The 2023 edition of the Symposium on Electronic Crime Research (eCrime 2023) consists of a three day program composed of keynote presentations, technical and practical sessions, and interactive panels.
An overarching goal of these symposia is bringing together academic researchers, industry security practitioners, and law enforcement to discuss and exchange ideas, experiences and lessons learnt combating cybecrime.
Submission topics include but are not limited to:
- Artificial Intelligence as criminal co-conspirator – and as defensive collaborator
- Addressing challenges of cybercrime’s increasing complexity (e.g. digital infrastructures, crime-fighting/forensic techniques, and the structure of the crimes themselves)
- Detecting and/or mitigating eCrime (e.g. online fraud, malware, phishing, ransomware, etc.)
- Behavioral and psychosocial aspects of cybercrime victimization – and prevention
- Measuring and modeling of cybercrime
- Economics of cybercrime
- Cybercrime payload delivery strategies and countermeasures (e.g. spam, mobile apps, social engineering, etc.)
- Public Policy and Law for cybercrime
- Cryptocurrency and related cybercrimes – and forensic tools and techniques for cryptocurrency related cybercrimes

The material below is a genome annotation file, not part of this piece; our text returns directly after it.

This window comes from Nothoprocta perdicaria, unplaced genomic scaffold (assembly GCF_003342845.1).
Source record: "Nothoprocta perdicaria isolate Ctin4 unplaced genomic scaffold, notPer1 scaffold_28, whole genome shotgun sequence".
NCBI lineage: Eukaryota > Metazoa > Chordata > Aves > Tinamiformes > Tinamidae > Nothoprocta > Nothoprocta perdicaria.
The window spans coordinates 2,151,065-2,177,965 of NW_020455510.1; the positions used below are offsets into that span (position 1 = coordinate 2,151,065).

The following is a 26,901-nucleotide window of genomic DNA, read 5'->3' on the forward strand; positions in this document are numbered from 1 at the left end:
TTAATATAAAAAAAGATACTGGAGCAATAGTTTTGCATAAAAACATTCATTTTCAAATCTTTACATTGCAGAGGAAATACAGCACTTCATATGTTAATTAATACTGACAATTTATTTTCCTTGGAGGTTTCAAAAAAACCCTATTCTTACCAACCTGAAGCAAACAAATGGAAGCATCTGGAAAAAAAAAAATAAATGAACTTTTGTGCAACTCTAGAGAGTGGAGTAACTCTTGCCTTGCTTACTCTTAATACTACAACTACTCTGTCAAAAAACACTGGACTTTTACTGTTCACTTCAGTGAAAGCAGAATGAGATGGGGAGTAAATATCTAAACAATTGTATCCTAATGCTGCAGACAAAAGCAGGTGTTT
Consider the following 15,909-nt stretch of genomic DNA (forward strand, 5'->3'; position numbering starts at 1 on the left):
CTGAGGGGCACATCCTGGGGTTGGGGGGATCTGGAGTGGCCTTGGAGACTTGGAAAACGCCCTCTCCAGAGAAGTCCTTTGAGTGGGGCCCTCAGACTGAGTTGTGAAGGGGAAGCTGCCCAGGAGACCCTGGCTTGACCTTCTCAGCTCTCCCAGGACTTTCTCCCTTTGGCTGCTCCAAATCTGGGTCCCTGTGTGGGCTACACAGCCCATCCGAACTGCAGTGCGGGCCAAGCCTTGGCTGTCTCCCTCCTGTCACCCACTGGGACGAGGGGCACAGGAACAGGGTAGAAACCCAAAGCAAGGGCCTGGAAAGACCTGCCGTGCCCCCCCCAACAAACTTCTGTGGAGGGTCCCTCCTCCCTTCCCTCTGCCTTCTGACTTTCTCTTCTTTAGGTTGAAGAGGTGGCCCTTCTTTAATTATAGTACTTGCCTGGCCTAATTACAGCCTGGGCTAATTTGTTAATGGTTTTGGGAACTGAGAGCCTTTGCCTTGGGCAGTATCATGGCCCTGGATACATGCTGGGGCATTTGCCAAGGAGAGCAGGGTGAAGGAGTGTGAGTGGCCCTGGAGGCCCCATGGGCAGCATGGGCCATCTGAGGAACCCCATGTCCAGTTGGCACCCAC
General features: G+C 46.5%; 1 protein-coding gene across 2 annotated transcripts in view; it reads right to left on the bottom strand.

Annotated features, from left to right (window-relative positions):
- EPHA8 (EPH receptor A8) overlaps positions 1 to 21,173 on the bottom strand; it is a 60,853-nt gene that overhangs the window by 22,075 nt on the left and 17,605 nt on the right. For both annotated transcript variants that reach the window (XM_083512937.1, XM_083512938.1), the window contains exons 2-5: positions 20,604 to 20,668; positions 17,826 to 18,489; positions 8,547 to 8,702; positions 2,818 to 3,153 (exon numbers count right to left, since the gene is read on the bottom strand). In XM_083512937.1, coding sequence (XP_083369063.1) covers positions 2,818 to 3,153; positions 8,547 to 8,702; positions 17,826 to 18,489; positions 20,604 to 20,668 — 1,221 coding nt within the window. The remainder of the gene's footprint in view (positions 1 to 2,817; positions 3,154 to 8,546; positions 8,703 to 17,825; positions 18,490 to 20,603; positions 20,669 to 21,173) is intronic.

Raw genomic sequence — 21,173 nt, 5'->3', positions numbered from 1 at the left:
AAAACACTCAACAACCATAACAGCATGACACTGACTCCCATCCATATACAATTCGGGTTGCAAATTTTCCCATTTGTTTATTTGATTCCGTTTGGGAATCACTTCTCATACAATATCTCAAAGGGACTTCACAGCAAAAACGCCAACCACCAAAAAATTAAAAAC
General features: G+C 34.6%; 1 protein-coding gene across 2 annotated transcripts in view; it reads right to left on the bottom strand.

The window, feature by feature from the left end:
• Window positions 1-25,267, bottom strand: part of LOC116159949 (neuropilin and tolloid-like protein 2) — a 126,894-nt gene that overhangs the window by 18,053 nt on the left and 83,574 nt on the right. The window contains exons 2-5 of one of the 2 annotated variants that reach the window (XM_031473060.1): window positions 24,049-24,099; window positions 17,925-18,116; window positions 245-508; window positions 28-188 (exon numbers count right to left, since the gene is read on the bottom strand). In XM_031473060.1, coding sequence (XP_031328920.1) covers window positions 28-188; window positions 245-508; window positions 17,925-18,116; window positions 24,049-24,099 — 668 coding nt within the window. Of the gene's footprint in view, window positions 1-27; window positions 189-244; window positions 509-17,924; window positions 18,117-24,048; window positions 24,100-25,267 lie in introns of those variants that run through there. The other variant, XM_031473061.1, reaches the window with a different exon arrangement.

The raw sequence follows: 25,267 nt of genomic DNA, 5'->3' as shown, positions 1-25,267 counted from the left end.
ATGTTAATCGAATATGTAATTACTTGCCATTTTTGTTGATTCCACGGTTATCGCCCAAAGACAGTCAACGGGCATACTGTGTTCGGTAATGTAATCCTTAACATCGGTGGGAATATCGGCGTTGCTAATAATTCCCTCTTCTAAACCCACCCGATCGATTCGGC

- Case studies of current cybercrime attack methods, (e.g. phishing, malware, rogue antivirus programs, pharming, crimeware, botnets, and emerging techniques)
- Detecting/preventing abuse of internet infrastructure to neutralize cybercrimes
- Detecting/isolating cybercrime gangs’ and attendant money laundering enterprises
- Cybercrime’s evolution in specific verticals: (e.g. financial services, e-commerce, health, energy & supplies)
- Cybercriminal cloaking techniques – and counter-cloaking tools and approaches
- Design and evaluation of UI/UXs to neutralize fraud and enhance user security
Important Dates for eCrime 2023 – Barcelona:
Full Papers registration and submission due: September 10
Notification of acceptance: October 6
Conference: Nov 15-17
Camera-ready paper due: December 15
Accepted Papers for the Symposium on Electronic Crime Research 2022
Money Over Morals: A Business Analysis of Conti Ransomware
Ian W. Gray (New York University)
Vlad Cuiujuclu (Flashpoint)
Benjamin Brown (University of Michigan)
Damon McCoy (New York University)
Ransomware operations have evolved from conducting unsophisticated attacks into highly coordinated cybercrime syndicates that regularly extort millions of dollars in a single attack. Despite dominating headlines and crippling businesses across the globe, there is relatively little in-depth research into the modern structure and economics of ransomware operations.